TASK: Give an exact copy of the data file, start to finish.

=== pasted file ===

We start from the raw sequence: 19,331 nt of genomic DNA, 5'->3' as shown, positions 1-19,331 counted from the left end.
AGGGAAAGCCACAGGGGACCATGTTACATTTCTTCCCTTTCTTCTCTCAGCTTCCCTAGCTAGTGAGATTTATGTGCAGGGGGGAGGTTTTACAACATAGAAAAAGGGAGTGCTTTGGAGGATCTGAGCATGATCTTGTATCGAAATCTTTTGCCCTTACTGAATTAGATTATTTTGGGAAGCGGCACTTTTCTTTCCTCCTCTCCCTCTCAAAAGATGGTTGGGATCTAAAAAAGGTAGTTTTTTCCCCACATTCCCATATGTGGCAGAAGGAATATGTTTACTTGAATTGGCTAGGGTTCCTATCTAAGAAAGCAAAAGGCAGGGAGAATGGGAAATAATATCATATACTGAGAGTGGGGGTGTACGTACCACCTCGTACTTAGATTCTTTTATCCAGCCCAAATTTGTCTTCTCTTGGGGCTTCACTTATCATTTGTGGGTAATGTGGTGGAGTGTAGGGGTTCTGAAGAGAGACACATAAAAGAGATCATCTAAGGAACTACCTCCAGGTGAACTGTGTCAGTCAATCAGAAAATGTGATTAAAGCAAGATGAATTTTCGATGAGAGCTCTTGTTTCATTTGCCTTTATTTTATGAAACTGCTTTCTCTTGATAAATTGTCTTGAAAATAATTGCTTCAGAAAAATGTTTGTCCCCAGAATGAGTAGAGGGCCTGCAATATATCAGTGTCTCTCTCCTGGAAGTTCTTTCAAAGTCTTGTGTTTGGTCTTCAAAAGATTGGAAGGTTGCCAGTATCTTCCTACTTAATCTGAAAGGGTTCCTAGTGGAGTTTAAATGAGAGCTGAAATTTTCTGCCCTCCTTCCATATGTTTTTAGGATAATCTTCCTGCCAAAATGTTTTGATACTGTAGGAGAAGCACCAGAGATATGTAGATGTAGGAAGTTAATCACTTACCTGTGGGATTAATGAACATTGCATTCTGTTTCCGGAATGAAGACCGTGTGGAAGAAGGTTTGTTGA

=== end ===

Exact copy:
We start from the raw sequence: 19,331 nt of genomic DNA, 5'->3' as shown, positions 1-19,331 counted from the left end.
AGGGAAAGCCACAGGGGACCATGTTACATTTCTTCCCTTTCTTCTCTCAGCTTCCCTAGCTAGTGAGATTTATGTGCAGGGGGGAGGTTTTACAACATAGAAAAAGGGAGTGCTTTGGAGGATCTGAGCATGATCTTGTATCGAAATCTTTTGCCCTTACTGAATTAGATTATTTTGGGAAGCGGCACTTTTCTTTCCTCCTCTCCCTCTCAAAAGATGGTTGGGATCTAAAAAAGGTAGTTTTTTCCCCACATTCCCATATGTGGCAGAAGGAATATGTTTACTTGAATTGGCTAGGGTTCCTATCTAAGAAAGCAAAAGGCAGGGAGAATGGGAAATAATATCATATACTGAGAGTGGGGGTGTACGTACCACCTCGTACTTAGATTCTTTTATCCAGCCCAAATTTGTCTTCTCTTGGGGCTTCACTTATCATTTGTGGGTAATGTGGTGGAGTGTAGGGGTTCTGAAGAGAGACACATAAAAGAGATCATCTAAGGAACTACCTCCAGGTGAACTGTGTCAGTCAATCAGAAAATGTGATTAAAGCAAGATGAATTTTCGATGAGAGCTCTTGTTTCATTTGCCTTTATTTTATGAAACTGCTTTCTCTTGATAAATTGTCTTGAAAATAATTGCTTCAGAAAAATGTTTGTCCCCAGAATGAGTAGAGGGCCTGCAATATATCAGTGTCTCTCTCCTGGAAGTTCTTTCAAAGTCTTGTGTTTGGTCTTCAAAAGATTGGAAGGTTGCCAGTATCTTCCTACTTAATCTGAAAGGGTTCCTAGTGGAGTTTAAATGAGAGCTGAAATTTTCTGCCCTCCTTCCATATGTTTTTAGGATAATCTTCCTGCCAAAATGTTTTGATACTGTAGGAGAAGCACCAGAGATATGTAGATGTAGGAAGTTAATCACTTACCTGTGGGATTAATGAACATTGCATTCTGTTTCCGGAATGAAGACCGTGTGGAAGAAGGTTTGTTGA